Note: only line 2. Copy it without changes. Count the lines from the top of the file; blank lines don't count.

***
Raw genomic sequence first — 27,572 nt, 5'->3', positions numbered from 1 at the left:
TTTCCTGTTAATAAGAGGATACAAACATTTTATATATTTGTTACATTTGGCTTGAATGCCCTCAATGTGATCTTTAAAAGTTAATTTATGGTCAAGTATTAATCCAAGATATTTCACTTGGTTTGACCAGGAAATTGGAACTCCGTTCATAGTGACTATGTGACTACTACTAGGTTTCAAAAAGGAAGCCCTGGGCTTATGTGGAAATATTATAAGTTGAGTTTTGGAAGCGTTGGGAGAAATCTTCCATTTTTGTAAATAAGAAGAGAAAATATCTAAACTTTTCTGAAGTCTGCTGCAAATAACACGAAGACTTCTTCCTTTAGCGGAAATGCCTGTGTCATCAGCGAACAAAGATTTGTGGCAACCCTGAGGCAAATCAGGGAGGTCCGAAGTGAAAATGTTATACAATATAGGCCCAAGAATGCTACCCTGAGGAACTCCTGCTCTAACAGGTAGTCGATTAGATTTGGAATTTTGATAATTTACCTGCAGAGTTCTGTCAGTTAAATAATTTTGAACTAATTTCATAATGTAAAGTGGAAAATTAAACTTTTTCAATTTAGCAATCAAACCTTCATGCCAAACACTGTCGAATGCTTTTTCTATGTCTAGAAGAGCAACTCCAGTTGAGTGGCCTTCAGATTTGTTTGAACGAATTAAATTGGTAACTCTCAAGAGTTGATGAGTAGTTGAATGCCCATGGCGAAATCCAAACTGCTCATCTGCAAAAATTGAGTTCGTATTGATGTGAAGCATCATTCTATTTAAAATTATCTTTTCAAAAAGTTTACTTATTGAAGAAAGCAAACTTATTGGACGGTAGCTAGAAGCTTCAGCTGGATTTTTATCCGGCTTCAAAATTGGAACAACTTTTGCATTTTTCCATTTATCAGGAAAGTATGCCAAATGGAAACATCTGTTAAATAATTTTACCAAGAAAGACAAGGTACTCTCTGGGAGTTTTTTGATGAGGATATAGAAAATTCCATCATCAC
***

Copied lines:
TTTCCTGTTAATAAGAGGATACAAACATTTTATATATTTGTTACATTTGGCTTGAATGCCCTCAATGTGATCTTTAAAAGTTAATTTATGGTCAAGTATTAATCCAAGATATTTCACTTGGTTTGACCAGGAAATTGGAACTCCGTTCATAGTGACTATGTGACTACTACTAGGTTTCAAAAAGGAAGCCCTGGGCTTATGTGGAAATATTATAAGTTGAGTTTTGGAAGCGTTGGGAGAAATCTTCCATTTTTGTAAATAAGAAGAGAAAATATCTAAACTTTTCTGAAGTCTGCTGCAAATAACACGAAGACTTCTTCCTTTAGCGGAAATGCCTGTGTCATCAGCGAACAAAGATTTGTGGCAACCCTGAGGCAAATCAGGGAGGTCCGAAGTGAAAATGTTATACAATATAGGCCCAAGAATGCTACCCTGAGGAACTCCTGCTCTAACAGGTAGTCGATTAGATTTGGAATTTTGATAATTTACCTGCAGAGTTCTGTCAGTTAAATAATTTTGAACTAATTTCATAATGTAAAGTGGAAAATTAAACTTTTTCAATTTAGCAATCAAACCTTCATGCCAAACACTGTCGAATGCTTTTTCTATGTCTAGAAGAGCAACTCCAGTTGAGTGGCCTTCAGATTTGTTTGAACGAATTAAATTGGTAACTCTCAAGAGTTGATGAGTAGTTGAATGCCCATGGCGAAATCCAAACTGCTCATCTGCAAAAATTGAGTTCGTATTGATGTGAAGCATCATTCTATTTAAAATTATCTTTTCAAAAAGTTTACTTATTGAAGAAAGCAAACTTATTGGACGGTAGCTAGAAGCTTCAGCTGGATTTTTATCCGGCTTCAAAATTGGAACAACTTTTGCATTTTTCCATTTATCAGGAAAGTATGCCAAATGGAAACATCTGTTAAATAATTTTACCAAGAAAGACAAGGTACTCTCTGGGAGTTTTTTGATGAGGATATAGAAAATTCCATCATCAC